Whether by plane, car or train, hundreds of thousands of people are scrambling to get out of South Florida ahead of Hurricane Irma, a massive system that forecasters say is the most powerful storm to hit the Atlantic Coast in more than a decade.
The storm with maximum sustained winds near 185 mph moved over the Leeward Islands Wednesday morning and is expected to hit the northern Virgin Islands and Puerto Rico later in the day. It is expected to reach South Florida between Friday night and Monday.
Hoping to get ahead of the storm, airlines have already begun to cancel flights and issue fee waivers to travelers. Both American and Southwest airlines have a huge presence in the Caribbean while many others recently began to offer service to airports in Cuba.
Though the airport remained open, more than 150 flights into and out of Puerto Rico’s Luis Muñoz Marín International Airport were canceled. More than 50 flights in and out of Princess Juliana International in St. Maarten also were canceled.
Travelers hoping to fly in or out of South Florida airports should expect cancellations and delays in the next couple of days. By Wednesday morning, airlines had canceled dozens of flights to San Juan and Key West. Officials in South Florida said travelers should prepare for more potential delays and cancellations as the storm nears the Florida Peninsula.
There were anecdotal reports from travelers that airlines were charging exorbitant fares for flights out of areas in the path of the storm, but that could not be confirmed early Wednesday.
Airlines including Delta, JetBlue, Southwest and American said they would waive fees for travelers rebooking travel through cities in the path Hurricane Irma.
Across the U.S., flights to Key West, Puerto Rico and some of the Caribbean islands on the path of Irma had been canceled Wednesday.
According to flight tracking website Flight Aware, more than 700 flights had been canceled Wednesday and as many as 260 had been canceled Thursday. Many cancellations were reported to and from San Juan, Puerto Rico, and to the Houston area, still affected by Harvey.
In the U.S., however, all eyes are on South Florida, home to 6 million people. President Donald Trump on Tuesday declared an emergency in the state as well as the U.S. Virgin Islands and Puerto Rico. Florida Gov. Rick Scott, R, has ordered all 7,000 members of the Florida National Guard report for duty Friday.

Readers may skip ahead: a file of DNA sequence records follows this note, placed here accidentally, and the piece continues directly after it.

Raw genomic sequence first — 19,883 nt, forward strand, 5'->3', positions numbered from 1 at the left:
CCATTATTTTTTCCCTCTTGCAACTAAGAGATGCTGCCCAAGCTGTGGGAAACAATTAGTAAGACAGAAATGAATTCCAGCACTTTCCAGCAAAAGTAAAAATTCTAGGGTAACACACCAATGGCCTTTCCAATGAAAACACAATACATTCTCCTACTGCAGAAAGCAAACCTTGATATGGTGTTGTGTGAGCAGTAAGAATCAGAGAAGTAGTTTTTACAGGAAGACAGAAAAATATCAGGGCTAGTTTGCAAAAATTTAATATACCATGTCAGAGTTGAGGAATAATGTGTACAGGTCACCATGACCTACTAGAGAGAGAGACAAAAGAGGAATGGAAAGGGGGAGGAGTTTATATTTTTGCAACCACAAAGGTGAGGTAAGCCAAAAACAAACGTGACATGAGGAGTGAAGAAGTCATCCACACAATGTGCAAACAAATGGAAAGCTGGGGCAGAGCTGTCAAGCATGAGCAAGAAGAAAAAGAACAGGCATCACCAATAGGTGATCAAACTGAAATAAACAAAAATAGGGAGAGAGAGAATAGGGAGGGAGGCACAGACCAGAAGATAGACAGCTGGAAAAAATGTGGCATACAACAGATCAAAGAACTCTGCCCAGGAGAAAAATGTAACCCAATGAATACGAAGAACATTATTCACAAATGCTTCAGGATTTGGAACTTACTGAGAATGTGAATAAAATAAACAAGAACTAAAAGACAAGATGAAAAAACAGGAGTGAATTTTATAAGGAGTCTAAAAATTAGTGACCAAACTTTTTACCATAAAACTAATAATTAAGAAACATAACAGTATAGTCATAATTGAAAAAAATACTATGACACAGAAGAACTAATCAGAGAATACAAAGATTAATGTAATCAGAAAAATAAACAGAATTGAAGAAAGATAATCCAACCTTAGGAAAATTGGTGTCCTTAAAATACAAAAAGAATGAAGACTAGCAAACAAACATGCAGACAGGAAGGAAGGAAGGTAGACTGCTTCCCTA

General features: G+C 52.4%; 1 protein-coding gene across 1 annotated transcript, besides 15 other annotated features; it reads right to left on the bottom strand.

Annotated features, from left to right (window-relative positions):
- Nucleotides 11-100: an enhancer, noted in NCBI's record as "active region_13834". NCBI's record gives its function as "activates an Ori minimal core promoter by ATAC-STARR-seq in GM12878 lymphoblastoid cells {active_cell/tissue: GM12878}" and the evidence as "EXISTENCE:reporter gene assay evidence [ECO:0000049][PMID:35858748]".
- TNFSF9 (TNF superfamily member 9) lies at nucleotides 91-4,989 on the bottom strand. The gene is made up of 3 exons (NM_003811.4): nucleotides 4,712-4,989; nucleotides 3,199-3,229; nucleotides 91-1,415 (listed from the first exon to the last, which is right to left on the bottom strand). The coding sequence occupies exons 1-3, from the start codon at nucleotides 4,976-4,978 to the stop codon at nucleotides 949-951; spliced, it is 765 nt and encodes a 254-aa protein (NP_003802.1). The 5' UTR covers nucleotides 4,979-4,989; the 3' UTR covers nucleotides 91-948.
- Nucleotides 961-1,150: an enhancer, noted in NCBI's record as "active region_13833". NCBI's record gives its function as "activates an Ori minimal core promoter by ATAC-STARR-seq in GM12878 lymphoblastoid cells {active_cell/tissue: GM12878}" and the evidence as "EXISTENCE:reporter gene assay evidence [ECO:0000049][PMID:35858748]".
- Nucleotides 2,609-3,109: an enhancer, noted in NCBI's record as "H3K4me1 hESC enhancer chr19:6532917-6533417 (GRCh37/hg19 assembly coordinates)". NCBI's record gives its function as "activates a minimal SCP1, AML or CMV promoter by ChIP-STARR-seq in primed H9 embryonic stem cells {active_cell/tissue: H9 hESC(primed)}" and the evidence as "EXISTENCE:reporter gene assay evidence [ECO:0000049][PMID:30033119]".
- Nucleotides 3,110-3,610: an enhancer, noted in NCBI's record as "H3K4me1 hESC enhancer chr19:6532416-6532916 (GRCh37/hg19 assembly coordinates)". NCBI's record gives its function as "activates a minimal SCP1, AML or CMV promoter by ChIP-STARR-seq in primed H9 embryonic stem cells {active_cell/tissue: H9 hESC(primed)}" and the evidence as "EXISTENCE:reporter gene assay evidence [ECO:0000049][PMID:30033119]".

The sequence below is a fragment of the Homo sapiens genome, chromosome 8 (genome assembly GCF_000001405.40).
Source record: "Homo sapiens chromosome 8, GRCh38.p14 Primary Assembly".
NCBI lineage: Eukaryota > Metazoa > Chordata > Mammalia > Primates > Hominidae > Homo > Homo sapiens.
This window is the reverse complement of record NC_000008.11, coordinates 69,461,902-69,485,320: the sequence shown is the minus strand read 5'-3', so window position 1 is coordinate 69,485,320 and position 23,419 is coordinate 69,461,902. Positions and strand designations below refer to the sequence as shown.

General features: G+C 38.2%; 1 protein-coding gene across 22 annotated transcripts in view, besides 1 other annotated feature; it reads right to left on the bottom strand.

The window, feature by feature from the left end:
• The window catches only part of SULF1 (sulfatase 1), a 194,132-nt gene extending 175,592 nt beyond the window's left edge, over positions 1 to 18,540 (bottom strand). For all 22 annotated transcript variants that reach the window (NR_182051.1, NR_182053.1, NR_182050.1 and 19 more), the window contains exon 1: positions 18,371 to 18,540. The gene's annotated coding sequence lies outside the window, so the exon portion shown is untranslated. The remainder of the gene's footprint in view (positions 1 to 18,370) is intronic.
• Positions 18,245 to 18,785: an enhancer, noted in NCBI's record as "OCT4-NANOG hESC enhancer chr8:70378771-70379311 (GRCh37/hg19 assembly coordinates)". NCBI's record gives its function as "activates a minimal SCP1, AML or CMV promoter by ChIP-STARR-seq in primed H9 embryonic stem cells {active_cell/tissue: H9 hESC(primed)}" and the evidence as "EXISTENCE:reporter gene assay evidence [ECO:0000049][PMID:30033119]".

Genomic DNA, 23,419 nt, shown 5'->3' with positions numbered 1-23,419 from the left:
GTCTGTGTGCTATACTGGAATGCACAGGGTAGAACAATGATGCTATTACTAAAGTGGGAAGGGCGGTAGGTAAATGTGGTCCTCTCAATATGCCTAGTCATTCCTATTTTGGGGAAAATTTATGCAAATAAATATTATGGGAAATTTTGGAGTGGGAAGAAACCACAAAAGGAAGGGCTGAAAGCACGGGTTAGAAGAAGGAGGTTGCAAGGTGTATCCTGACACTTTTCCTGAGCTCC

Airport officials in South Florida are urging fliers to check with their airlines and prepare for potential cancellations this week.
“We continue to monitor the progress of Hurricane Irma,” Miami International Airport said in an advisory. “While it is too soon to be certain of the storm’s track, Miami is in the cone of concern.”
Gregory Meyer, spokesman for the Fort Lauderdale International Airport said it’s too early to say when or if the airport will close. He said officials expect to have a better timeline on any potential closure Thursday afternoon.
“There are many variables we have to take into consideration such as the projected path and intensity of the storm,” he said. Fliers should keep an eye on twitter updates and stay in touch with airlines, he said.
“The airport is not a shelter and we strongly discourage people from staying here,” said Meyer.
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Meyer said officials also are hearing about inflated fares, but said he couldn’t confirm the price increases, and referred questions to airlines.
The Florida Attorney General’s Office has activated its anti-gouging hotline: Consumers who see massive price increases in food, water, hotels, ice, gasoline, lumber and equipment for hurricane preparation should call 1-866-9-NO-SCAM (1-866-966-7226) to report the business.